Technology markets in 2022 were decimated. Tesla share price collapsed. Netflix stock has dropped more than 50% in the last year. Facebook is in freefall. Even TikTok might be in trouble. Oh, and cryptocurrencies lost 50%-80% in value.
Will 2023 be better? I believe it will be and, continuing this week’s mop-up of the main prediction pieces I’ve stumbled across in the last month, these are the things that will make the 2023 tech world better.
Generally, it's all about where technology is going which is to the Metaverse … good news for Meta?
I’ve said that augmented and virtual realities will change our world for a while – comparing it to walking into the holodeck of the Star Trek ship – and it is finally coming true.
Perhaps the most interesting thing I found around this space is from the British Computer Society (BCS) – I’m a fellow (ed: jolly good fellow?) – and they predict five ways in which it will change our lives in the next few years:
- Workplace collaboration will never be the same again
- Large scale professional events will go virtual
- Bands and DJs will rock your virtual worlds – and so will your date and favourite football team
- Brands will express themselves in new ways
- Recruitment and onboarding will be transformed
But the best line in their piece is maybe this one: “the metaverse will augment the physical world and all the things we love, rather than substituting them”. Totally agree.
These precitions are expanded by Rita Batalha on Medium, who talks more about Web3, which she cites as “the internet owned by the builders and users, orchestrated with tokens” (as defined by Packy McCormick). In other words, it plays into all the platform, crypto and networked stuff in tech of today.
Although she doesn’t say decentralised, she does say that Web3 is “a more democratic version of today’s online and digital works, where Web3platforms could give creators and users a way to monetize their activity and contributions”.
But there is more to tech 2023 than just the metaverse and Web3, as there’s a buzz around embedded finance, platform business models, AI and ML (Artificial Intelligence and Machine Learning), quantum and digitalisation in general.
One of the big tips for 2023, more than the metaverse, is the advancement of AI. Manasi Vartak, founder and CEO of Verta, a Palo Alto-based provider of solutions for Operational AI and ML Model Management, gives her six key AI/ML trends for 2023:
- Real-time use cases drive changes in the ML tech stack
- Increasing AI regulation puts spotlight on tools supporting ethical AI
- Model Management becomes the center of gravity for machine learning
- Companies build ML platform teams to ensure business-critical models run smoothly
- Industrialization of ML drives standardization of ML processes
- Generative AI takes the creative arts by storm, raising ethics and fraud concerns
The key is to recognise that everything is become smart: “intelligent experiences delivered in real time on smartphones, smart TVs, smart cars—smart everything”.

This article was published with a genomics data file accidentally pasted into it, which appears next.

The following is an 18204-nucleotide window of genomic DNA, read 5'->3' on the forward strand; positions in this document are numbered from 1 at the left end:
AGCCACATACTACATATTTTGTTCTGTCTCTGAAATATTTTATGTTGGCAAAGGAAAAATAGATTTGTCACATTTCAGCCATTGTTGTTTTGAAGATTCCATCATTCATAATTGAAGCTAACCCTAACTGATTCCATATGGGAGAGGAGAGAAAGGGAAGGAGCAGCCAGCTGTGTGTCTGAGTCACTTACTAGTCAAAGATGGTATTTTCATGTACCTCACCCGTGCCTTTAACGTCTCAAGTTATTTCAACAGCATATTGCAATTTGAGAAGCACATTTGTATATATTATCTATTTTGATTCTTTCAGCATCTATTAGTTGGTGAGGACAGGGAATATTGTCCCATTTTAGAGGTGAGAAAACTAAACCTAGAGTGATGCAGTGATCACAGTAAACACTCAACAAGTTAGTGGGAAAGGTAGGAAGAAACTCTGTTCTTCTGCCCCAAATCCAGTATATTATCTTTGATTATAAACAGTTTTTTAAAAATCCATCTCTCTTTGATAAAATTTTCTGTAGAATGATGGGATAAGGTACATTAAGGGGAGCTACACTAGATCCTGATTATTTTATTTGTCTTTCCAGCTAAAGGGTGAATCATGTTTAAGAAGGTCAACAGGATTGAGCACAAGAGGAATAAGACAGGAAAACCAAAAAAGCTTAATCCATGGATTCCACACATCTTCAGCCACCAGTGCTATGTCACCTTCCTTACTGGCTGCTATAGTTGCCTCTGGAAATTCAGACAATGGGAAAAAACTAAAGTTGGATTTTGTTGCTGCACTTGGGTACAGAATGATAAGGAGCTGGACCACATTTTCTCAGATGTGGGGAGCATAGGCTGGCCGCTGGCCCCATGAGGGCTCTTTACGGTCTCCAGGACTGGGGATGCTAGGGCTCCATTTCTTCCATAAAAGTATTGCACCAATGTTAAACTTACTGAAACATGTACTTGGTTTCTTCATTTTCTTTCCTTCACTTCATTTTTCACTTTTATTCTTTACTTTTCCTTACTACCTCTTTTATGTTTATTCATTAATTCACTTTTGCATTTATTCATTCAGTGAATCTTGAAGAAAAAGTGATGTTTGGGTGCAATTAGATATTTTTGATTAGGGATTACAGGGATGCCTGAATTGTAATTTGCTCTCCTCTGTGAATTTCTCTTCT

The thing is that as all things get smarter, so do the criminals, which leads to trends in cybersecurity. After more serious hacks in 2022, this it a top of the agenda item, and a good insight comes from IT World Canada in a two-part review (Part One and Part Two):
Making cybersecurity predictions is easy (“Cybercriminals will become more inventive”). Making actionable ones for IT security leaders is much harder. We’ve assembled what we hope is a useful list of predictions from cybersecurity vendors – people who know what threat actors talk about on dark web forums, as well as the strengths and weaknesses of their customers’ IT infrastructures. There’s no promise that all/most/some of these predictions will come true. The bottom line is, there will be no let-up in attacks.
There are others you can look at too.
Intelligent CISO features an article from Chad Skipper, Global Security Technologist at VMware, who predicts five key challenges for enterprise cybersecurity teams in 2023: investing in responsive tech; lateral movement; aggressive API attacks; a rise in deepfakes; and cyber warfare.
“We may be entering into a new year, but the primary goal of cybercriminals stays the same: gain the keys to the kingdom, steal credentials, move laterally, acquire data and then monetise it. To improve defence efficiency moving forward, security teams must focus on workloads holistically, inspect in-band traffic, integrate Network Detection and Response (NDR) with Endpoint Detection and Response (EDR), embrace Zero Trust principles and conduct continuous threat hunting. Only with this comprehensive rulebook will organisations empower security teams to face the challenges ahead.”
Meantime, Business World sees four key trends: Operational Technology (OT) security will become a necessity; 5Gs revolutionary impact is only as strong as its security; Metaverse is exciting but not without security and ransomware wasn’t the end of it
I guess my conclusion in tech trends 2023 is a line that includes every variation of tech-speak we can throw out there today from John Barber, VP & Head of Europe, Infosys Finacle:
We believe that in 2023, businesses will continue to automate using both established and emerging technologies. These technological advances include open API-driven automation, robotic process automation (RPA), which automatically performs routine and rule-based human tasks, and blockchain-powered private, permissioned networks for payments and trade finance.